Suppose a man who wrote the following ran for president of the United States and narrowly lost:
Saving the environment is the “central organizing principle” for civilization, which “means embarking on an all-out effort to use every policy and program, every law and institution, every treaty and alliance, every tactic and strategy, every plan and course of action — to use, in short, every means to halt the destruction of the environment and to preserve and nurture our ecological system. Minor shifts in policy, marginal adjustments in ongoing programs, moderate improvements in laws and regulations, rhetoric offered in lieu of genuine change — these are all forms of appeasement, designed to satisfy the public’s desire to believe that sacrifice, struggle, and a wrenching transformation of society will not be necessary.”
That lengthy but revealing quote is from page 274 of Vice President Gore’s book Earth in the Balance
. Other passages likewise predict his behavior when confronted with political loss.
Remember, this is the same person who, at the end of the campaign, remarked in his stump speech that he advocates good while those who oppose him favor evil. People gasped at his egomania as if it were something new. But 12 years earlier, concerning global warming, he wrote in The New Republic:”’Evil’ and ‘Good’ are terms not used frequently by politicians. Yet I do not see how this problem [global warming] can be solved without reference to spiritual values.”
Such a person would simply not accept narrow rejection by the electorate, and would believe that forces of evil — not voters — were responsible for his failure. He would probably stop at nothing if there were any chance, however small, that he could change the result. It is very clear that one step on the way to imposing the “central organizing principle for civilization” is becoming president of the most powerful nation in civilization, which is, in Gore’s mind, simply required.
He is now acting out the script of his book. He has 150 lawyers in Florida exploring “every law and institution.” He is engaging “every tactic and strategy,” one of which is becoming dangerously apparent: civil unrest charged with racial animosity. He clearly does not care about this danger. He could have told Jesse Jackson to cool it. When Al Sharpton shows up, as he likely will (no Democratic circus is complete without his act), Gore he won’t tell him to go away.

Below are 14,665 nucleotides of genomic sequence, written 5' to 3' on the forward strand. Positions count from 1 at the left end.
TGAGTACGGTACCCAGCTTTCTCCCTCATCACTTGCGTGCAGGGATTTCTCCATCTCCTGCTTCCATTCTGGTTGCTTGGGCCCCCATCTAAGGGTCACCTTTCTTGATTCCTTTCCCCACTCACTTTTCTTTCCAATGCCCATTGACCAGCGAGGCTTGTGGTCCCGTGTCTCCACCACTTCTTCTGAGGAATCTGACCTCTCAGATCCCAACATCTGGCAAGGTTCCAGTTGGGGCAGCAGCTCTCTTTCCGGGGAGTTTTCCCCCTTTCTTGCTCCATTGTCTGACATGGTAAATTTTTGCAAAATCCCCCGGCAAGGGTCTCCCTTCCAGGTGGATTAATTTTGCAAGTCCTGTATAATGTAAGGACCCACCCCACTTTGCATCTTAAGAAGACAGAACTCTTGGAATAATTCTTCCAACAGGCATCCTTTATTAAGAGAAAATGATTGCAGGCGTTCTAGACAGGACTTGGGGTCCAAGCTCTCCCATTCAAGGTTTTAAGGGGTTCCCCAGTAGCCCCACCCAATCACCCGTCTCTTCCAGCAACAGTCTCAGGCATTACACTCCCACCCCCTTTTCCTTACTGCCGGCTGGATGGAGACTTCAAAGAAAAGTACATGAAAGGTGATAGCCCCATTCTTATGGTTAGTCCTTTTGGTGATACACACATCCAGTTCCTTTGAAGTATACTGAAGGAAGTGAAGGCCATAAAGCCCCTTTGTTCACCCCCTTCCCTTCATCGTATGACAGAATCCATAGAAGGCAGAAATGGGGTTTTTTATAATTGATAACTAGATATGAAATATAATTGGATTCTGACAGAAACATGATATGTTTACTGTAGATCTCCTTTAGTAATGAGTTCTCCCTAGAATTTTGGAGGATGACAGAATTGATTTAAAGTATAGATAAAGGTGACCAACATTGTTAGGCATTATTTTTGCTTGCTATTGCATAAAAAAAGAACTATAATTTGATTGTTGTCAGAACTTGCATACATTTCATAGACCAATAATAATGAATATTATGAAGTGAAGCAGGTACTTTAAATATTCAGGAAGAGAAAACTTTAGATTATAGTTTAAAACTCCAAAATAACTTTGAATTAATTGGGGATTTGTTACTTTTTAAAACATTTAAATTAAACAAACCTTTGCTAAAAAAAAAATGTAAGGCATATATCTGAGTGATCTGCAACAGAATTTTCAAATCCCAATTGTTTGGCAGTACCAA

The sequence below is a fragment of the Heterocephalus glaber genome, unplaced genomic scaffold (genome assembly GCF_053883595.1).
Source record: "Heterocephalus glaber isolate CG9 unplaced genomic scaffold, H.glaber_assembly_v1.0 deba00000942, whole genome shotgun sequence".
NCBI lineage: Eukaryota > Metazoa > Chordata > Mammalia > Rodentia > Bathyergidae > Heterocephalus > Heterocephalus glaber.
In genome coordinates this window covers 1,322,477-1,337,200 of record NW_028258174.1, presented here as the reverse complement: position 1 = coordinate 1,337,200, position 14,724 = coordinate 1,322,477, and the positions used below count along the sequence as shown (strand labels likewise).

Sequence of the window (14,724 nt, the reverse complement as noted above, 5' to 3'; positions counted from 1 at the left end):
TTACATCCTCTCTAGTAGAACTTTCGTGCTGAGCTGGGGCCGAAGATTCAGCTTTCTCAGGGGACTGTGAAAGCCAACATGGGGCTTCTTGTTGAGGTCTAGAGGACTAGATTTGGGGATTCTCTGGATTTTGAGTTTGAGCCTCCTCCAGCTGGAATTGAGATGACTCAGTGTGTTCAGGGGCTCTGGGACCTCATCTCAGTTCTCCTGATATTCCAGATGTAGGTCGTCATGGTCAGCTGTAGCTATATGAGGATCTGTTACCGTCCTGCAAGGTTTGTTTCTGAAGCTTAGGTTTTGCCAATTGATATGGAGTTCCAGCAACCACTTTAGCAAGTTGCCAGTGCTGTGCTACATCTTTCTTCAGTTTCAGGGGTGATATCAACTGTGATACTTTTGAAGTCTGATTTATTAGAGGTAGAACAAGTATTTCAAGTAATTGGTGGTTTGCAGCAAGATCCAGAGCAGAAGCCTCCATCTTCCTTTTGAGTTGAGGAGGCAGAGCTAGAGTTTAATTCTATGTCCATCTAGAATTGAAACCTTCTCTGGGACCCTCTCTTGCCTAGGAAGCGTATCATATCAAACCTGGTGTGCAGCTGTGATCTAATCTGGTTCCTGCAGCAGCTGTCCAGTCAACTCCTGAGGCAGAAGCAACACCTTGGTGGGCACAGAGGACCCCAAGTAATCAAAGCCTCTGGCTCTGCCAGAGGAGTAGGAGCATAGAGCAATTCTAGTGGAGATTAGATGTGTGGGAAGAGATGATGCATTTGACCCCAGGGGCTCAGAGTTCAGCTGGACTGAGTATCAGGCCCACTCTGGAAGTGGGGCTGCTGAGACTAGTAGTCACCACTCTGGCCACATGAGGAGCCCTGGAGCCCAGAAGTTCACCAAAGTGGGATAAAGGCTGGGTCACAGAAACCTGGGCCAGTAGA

Gore apparently believes that his mission to save the planet is worth the destruction of the way we elect presidents. And every day that this charade continues, the chance for more corruption and fraud increases. Gore says he will tie up the process for “as long as it takes.” The part he left out is that he meant as long as it takes for him to usurp the presidency with “every plan and course of action.”
On page 11 of his book, he wrote, “In my view…our [political] system is on the verge of losing its essential equilibrium” because of “the timidity of vision that characterize too many of us in government.” Well, he’s certainly on a bold path now. On page 15, he tells us why: “I have become very impatient with my own tendency to put a finger to the political winds and proceed cautiously.”
But extraordinary times demand extraordinary measures. See page 294: “…we now face the prospect of a kind of global civil war between those who refuse to consider the consequences of civilization’s relentless advance and those who refuse to be silent partners in the destruction.”
Does it matter what the voters have said? On page 167, Gore says there is “a fundamental problem with the political system itself. Aside from its uninspired response to the environmental crisis, our political system itself has now been exploited, manhandled, and abused to the point that we are no longer making consistently intelligent choices about our course as a nation.”
As an environmental scientist specializing in climatology, I have studied Gore intensively for two decades. Along the way he has trashed the careers and reputations of dozens of scientists who, by his logic, are “evil” and obstruct his vision of a “wrenching transformation of society.”
It was only a select few of us who had personally witnessed his malignant ego. Now it is the entire world. But it is nothing new. He told us all about himself in his book, published nine years ago.
— Patrick J. Michaels is senior fellow in environmental studies at the Cato Institute and author of Meltdown: The Predictable Distortion of Global Warming by Scientists, Politicians, and the Media.